14. paulhitch

    paulhitch Part of the furniture

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    No point. There was one such train out working today. Carriages dating from 1864 to 1898 with motive power of 1876 manufacture. Normal fares applied and from the WEBCAM it seemed packed. On the Isle of Wight of course (running tomorrow as well.)

    Paul H
     
  15. cav1975

    cav1975 Member

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    But Paul - "andrewshimmin" was looking for a working replica 19th century train (loco plus carriages) and not the genuine one that you refer to.......
     
  16. estwdjhn

    estwdjhn Member

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    If one was looking for a practically usable Victorian loco to build, with a matching set of coaches already existent / being restored (so far, two runners, and another two on the way), but with the company in question generally under-represented, I'd have thought a good case could be made for building one of the North Staffs 0-6-0 tender locos from the late 1860s.

    That said, I'm rather with Paul Hitch tbh, this thread is rather descending into "wouldn't it be nice if isms". If people want to throw money at rare and interesting Victorian engines, I could present them with a good list of worthy causes to be going on with - two of the four pre 1900 locos at Foxfield need significant work/money (particularly "The Welshman"), the VCT's Sir Berkley has just gone out of ticket and needs £lots throwing at it's boiler, the unfortunate Naysmyth Wilson at MRC could use £70k throwing at it to run again (it's a lovely quirky engine, and tragically went to MRC as a working engine but has deteriorated severely over the intervening 40ish years)... and that little list is just the first few that came to mind out of probably a hundred odd deserving causes.
     
    Last edited: Aug 1, 2016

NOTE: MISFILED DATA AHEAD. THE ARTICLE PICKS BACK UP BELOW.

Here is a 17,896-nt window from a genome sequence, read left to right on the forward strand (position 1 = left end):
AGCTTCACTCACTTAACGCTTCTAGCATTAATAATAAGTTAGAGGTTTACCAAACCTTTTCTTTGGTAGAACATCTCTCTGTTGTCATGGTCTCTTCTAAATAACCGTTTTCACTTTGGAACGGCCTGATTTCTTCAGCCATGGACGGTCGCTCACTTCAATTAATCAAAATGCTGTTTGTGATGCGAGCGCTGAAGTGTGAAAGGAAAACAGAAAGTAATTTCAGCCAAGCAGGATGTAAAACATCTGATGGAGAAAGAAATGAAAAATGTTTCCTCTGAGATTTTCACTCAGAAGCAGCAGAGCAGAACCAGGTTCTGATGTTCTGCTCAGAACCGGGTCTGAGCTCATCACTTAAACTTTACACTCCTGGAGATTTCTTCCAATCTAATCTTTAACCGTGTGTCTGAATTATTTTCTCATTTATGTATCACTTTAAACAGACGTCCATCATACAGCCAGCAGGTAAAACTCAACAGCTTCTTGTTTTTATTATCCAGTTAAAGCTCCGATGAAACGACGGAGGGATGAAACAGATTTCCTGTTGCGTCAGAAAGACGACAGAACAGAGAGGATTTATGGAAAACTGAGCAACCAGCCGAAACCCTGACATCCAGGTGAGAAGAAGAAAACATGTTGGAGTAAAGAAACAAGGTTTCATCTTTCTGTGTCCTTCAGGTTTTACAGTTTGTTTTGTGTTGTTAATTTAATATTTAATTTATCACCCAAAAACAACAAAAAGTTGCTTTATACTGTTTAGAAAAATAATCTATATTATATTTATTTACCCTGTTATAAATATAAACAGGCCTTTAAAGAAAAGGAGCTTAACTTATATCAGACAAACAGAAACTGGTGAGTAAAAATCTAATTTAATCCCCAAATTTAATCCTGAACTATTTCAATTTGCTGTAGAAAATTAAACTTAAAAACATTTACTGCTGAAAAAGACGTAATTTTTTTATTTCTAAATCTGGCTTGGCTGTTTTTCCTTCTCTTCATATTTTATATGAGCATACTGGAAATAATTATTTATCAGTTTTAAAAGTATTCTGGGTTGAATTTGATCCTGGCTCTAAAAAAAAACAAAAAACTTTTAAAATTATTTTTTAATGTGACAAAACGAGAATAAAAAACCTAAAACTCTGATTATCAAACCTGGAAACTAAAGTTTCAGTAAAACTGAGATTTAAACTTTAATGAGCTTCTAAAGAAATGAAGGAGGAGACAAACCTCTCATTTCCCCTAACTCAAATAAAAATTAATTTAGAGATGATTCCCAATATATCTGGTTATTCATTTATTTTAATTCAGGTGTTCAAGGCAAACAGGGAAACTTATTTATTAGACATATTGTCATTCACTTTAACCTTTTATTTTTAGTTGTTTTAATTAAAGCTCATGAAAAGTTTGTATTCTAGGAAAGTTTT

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  17. paulhitch

    paulhitch Part of the furniture

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    Still don't see the point I am afraid.

    Paul H
     
  18. MuzTrem

    MuzTrem Member

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    By that logic, I think the GCR 567 project also has quite a strong case. Although the Pollitt 4-4-0 may bot be the most significant design in terms of the overall history of Britain's railways, it is significant to the individual history of the GCR as they were the principal express passenger engines at the time the London extension opened. In any case, Butler-Henderson now looks unlikely to steam again so if we want to see a complete GCR passenger train running, then new-build may be the only way to go.

    When combined with the GCR rolling stock trust's coaches it will allow the railway to offer a complete Edwardian train, and I think that will add a significant string to the GCR's bow, and could potentially be a useful educational tool for visiting school groups etc.

    I must admit, I am generally inclined to agree with estwdjhn that we should prioritise looking after genuine historic relics rather than building replicas; but in a case like this, construction of a replica loco gives a spur to the restoration of genuine carriages, and will allow them to be operated in a more authentic context once complete. So I think one has to judge each case on its own merits.
     
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  19. The Saggin' Dragon

    The Saggin' Dragon Part of the furniture Staff Member Moderator

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    Just to muddy the waters a little more; there are a number of surviving locos, which did not run in the UK, but were identical to ones that did (On the M&SWJR)
    http://www.australiansteam.com/2408.htm
    :)
     
  20. Reading General

    Reading General Well-Known Member

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    anyone (especially from the general Cricklade area) fancy a coach trip?